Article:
Anchor Therapeutics today announced the publication of new research in the Proceedings of the National Academy of Sciences USA. The paper describes the identification and characterization of a pepducin-based allosteric agonist that targets CXCR4, a chemokine G protein-coupled receptor (GPCR) found on hematopoietic stem cells and other bone marrow-derived cells. Pepducins are composed of a peptide coupled to a lipid tether - the amino acid sequence of the pepducin is derived from one of the intracellular loops of a target GPCR. This publication represents the first account of an in vivo active pepducin agonist and demonstrates the promise for pepducin technology as a novel approach to target therapeutically important GPCRs.
“Discovery of a CXCR4 agonist pepducin that mobilizes bone marrow hematopoietic cells”
This study, Discovery of a CXCR4 agonist pepducin that mobilizes bone marrow hematopoietic cells, describes a unique approach to the development of GPCR-targeted therapeutics using Anchor's proprietary pepducin technology. A small pepducin library was created using reverse engineering based on the natural sequences of the intracellular loops of CXCR4. In vitro screening resulted in the identification of several pepducins with agonist activity. The paper details one of the most potent of these agonist compounds (ATI-2341), which induced receptor- and G protein-dependent signaling in CXCR4-expressing cells and was shown to be active in vivo. When administered locally, the compound induced dose-dependent recruitment of neutrophils and, when administered systemically, ATI-2341 mobilized bone marrow-derived neutrophils and hematopoietic progenitor cells into circulation. ATI-2341 therefore appears to have multiple beneficial properties that may represent a powerful new modality for a range of therapeutic applications including stem cell therapy and repair of tissue injury.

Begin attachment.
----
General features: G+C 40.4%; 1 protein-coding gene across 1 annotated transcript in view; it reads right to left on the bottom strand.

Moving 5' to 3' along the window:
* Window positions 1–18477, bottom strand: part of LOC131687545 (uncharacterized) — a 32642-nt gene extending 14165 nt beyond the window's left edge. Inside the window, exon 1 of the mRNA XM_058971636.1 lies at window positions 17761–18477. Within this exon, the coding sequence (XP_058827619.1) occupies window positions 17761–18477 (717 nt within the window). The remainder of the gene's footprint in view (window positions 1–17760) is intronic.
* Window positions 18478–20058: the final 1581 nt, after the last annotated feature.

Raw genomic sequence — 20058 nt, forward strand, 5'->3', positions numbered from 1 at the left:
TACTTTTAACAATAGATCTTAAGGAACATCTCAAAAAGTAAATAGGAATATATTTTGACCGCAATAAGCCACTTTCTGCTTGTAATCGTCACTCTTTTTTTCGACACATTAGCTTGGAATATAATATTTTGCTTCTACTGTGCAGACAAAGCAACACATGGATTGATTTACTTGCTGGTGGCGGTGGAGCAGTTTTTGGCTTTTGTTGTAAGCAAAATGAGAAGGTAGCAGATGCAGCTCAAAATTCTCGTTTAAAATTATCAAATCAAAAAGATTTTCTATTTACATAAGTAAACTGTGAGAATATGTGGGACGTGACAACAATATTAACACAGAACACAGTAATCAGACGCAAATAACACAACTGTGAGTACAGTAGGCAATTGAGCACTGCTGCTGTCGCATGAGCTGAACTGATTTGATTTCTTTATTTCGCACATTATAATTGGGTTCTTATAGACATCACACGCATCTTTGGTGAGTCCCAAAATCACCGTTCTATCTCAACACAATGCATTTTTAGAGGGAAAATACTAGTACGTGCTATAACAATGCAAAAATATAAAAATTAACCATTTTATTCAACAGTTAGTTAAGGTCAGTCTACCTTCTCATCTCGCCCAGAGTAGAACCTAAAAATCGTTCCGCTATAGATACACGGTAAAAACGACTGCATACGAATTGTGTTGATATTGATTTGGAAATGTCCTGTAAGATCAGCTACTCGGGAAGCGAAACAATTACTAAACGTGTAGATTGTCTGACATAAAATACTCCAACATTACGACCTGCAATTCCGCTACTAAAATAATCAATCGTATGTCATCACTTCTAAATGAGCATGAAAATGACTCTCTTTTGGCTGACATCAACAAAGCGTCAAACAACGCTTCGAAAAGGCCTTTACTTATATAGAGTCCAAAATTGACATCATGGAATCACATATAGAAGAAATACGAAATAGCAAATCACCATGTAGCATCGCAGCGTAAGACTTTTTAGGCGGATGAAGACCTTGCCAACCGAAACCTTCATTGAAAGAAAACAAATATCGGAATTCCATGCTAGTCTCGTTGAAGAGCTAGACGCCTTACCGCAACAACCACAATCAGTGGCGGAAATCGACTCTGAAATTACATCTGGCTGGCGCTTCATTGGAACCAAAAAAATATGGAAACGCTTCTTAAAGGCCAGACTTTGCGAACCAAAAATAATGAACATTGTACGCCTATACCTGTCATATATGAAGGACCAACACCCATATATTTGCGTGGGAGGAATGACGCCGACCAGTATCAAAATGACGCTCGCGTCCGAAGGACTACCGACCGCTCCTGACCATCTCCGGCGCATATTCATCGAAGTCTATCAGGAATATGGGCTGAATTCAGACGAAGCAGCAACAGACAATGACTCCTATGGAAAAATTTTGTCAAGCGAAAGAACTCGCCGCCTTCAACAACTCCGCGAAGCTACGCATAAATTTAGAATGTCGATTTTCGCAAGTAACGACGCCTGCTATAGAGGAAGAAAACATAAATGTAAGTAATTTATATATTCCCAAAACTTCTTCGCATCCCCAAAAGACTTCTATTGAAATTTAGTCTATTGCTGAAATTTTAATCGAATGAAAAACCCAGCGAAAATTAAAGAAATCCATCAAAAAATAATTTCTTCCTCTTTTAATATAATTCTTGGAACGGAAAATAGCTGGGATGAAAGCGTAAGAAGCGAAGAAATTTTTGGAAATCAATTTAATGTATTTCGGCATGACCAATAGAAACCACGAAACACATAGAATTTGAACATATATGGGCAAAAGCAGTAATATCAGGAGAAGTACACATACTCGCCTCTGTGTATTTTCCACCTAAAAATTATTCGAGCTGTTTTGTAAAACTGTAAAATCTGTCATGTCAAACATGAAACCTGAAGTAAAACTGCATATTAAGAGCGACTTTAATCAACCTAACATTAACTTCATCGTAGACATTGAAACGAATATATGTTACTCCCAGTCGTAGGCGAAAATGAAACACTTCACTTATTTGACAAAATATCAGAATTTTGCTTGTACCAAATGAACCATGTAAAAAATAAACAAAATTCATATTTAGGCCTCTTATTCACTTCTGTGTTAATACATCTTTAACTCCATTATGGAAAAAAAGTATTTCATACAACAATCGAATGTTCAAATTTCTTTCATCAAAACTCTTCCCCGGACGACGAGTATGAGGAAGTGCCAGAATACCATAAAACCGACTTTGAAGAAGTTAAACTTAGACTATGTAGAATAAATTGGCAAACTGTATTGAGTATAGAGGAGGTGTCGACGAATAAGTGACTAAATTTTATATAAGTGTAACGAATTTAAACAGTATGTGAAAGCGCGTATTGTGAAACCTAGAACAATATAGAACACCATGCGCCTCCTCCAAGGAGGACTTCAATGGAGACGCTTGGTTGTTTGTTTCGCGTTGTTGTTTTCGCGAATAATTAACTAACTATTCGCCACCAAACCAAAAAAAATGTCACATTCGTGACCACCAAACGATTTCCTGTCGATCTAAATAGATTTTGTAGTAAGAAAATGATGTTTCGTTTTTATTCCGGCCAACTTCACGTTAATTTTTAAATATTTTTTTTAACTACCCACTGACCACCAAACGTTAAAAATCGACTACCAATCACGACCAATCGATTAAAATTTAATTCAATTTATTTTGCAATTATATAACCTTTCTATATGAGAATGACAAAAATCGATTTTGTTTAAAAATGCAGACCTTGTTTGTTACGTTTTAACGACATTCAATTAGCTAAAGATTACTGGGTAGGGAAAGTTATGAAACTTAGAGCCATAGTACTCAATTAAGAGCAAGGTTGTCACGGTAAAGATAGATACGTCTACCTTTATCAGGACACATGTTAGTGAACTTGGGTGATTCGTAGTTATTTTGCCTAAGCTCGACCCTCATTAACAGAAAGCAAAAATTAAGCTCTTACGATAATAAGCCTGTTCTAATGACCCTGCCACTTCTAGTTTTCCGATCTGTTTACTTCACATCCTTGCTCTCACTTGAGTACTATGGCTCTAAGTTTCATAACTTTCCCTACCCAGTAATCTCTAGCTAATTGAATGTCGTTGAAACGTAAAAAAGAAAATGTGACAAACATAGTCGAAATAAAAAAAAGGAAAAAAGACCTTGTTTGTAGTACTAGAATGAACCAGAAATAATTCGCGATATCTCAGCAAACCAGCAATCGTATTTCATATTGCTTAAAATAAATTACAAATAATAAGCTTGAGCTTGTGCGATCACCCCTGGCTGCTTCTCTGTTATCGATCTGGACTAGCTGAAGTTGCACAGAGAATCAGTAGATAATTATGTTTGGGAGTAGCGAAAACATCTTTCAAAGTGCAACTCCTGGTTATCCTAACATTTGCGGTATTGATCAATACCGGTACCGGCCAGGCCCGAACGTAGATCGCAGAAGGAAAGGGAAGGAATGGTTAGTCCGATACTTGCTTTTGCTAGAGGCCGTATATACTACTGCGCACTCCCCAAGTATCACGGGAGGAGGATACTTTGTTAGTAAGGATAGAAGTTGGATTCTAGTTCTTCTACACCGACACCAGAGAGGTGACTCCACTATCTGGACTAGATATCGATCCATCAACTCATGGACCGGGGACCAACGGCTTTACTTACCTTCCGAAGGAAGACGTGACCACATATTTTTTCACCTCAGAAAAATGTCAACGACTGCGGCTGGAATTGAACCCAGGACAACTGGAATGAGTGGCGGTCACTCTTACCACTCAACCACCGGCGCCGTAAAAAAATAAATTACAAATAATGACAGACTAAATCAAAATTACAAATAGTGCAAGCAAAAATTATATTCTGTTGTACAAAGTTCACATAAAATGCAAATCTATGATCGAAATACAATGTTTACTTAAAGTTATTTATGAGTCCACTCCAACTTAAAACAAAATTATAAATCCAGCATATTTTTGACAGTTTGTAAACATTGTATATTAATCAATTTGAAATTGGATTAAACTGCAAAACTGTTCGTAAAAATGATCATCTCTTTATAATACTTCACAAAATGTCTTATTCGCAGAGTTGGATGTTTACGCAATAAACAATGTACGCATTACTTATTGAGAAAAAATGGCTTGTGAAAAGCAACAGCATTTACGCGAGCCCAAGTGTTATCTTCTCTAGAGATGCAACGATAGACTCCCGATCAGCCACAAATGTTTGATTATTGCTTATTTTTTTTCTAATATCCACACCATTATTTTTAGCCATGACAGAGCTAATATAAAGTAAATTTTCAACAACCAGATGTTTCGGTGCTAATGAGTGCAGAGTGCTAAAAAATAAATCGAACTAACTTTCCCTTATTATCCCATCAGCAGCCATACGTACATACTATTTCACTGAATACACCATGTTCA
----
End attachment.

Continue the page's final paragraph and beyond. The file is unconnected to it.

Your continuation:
"We believe this work represents a breakthrough in designing synthetic allosteric agonists for chemokine GPCRs," commented Thomas Sakmar, M.D., the Richard M. and Isabel P. Furlaud Professor of Molecular Biology and Biochemistry at the Rockefeller University and an author on the paper. "Our findings suggest that the allosteric pepducin agonist exhibits many of the same activities as the natural orthosteric ligand. This paper describes and supports the use of pepducins as a novel approach to target GPCRs and achieve results, such as the allosteric agonist modulation of CXCR4, that were previously not possible."
Stephen Hunt, Ph.D., Chief Scientific Officer and Senior Vice President of Discovery Research at Anchor said, "This paper highlights the ability of our pepducin technology to enable rapid discovery of GPCR agonists and antagonists based on GPCR sequence information. The ability of this compound to recruit CXCR4-expressing cells provides a unique pharmacological approach to stem and progenitor cell recruitment and lays the foundation for the Company's development of these molecules for regenerative medicine."
Source: Anchor Therapeutics